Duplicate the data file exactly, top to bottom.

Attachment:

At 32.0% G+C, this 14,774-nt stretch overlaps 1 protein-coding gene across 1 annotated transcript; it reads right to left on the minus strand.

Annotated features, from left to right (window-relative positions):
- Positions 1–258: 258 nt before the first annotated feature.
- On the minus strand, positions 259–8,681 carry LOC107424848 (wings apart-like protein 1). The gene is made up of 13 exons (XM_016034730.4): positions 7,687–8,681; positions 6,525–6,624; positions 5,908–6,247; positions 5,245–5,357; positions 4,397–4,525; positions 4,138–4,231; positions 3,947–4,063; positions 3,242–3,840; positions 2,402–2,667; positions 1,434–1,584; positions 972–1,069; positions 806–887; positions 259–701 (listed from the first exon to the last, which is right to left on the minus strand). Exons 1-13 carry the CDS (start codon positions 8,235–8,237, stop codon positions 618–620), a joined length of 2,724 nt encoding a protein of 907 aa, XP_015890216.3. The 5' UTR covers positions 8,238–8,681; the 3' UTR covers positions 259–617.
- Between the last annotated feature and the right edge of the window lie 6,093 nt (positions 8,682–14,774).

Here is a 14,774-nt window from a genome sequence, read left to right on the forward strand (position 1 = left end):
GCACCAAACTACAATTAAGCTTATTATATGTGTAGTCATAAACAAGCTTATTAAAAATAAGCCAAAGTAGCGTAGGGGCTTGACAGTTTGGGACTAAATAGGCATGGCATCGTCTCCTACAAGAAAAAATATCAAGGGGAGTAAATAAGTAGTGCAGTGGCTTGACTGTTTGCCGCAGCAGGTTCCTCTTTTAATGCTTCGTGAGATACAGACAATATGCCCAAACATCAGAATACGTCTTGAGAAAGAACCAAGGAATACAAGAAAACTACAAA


At 32.0% G+C, this 14,774-nt stretch overlaps 1 protein-coding gene across 1 annotated transcript; it reads right to left on the minus strand.

Annotated features, from left to right (window-relative positions):
- Positions 1–258: 258 nt before the first annotated feature.
- On the minus strand, positions 259–8,681 carry LOC107424848 (wings apart-like protein 1). The gene is made up of 13 exons (XM_016034730.4): positions 7,687–8,681; positions 6,525–6,624; positions 5,908–6,247; positions 5,245–5,357; positions 4,397–4,525; positions 4,138–4,231; positions 3,947–4,063; positions 3,242–3,840; positions 2,402–2,667; positions 1,434–1,584; positions 972–1,069; positions 806–887; positions 259–701 (listed from the first exon to the last, which is right to left on the minus strand). Exons 1-13 carry the CDS (start codon positions 8,235–8,237, stop codon positions 618–620), a joined length of 2,724 nt encoding a protein of 907 aa, XP_015890216.3. The 5' UTR covers positions 8,238–8,681; the 3' UTR covers positions 259–617.
- Between the last annotated feature and the right edge of the window lie 6,093 nt (positions 8,682–14,774).

Here is a 14,774-nt window from a genome sequence, read left to right on the forward strand (position 1 = left end):
GCACCAAACTACAATTAAGCTTATTATATGTGTAGTCATAAACAAGCTTATTAAAAATAAGCCAAAGTAGCGTAGGGGCTTGACAGTTTGGGACTAAATAGGCATGGCATCGTCTCCTACAAGAAAAAATATCAAGGGGAGTAAATAAGTAGTGCAGTGGCTTGACTGTTTGCCGCAGCAGGTTCCTCTTTTAATGCTTCGTGAGATACAGACAATATGCCCAAACATCAGAATACGTCTTGAGAAAGAACCAAGGAATACAAGAAAACTACAAA